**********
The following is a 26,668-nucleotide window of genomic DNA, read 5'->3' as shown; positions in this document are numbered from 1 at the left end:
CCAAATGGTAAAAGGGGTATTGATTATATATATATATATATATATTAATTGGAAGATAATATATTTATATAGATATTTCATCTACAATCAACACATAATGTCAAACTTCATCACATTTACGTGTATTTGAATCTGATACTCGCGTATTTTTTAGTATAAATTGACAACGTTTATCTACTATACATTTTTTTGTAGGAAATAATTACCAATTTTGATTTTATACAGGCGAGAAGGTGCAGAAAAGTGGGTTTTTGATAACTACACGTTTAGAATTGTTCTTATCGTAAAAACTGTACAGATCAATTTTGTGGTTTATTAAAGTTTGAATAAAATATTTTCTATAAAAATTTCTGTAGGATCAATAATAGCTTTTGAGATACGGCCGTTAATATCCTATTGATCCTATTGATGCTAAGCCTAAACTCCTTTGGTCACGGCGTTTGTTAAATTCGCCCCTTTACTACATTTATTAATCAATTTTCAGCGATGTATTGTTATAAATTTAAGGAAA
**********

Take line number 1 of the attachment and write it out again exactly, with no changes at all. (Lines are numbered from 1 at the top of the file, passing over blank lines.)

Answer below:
The following is a 26,668-nucleotide window of genomic DNA, read 5'->3' as shown; positions in this document are numbered from 1 at the left end: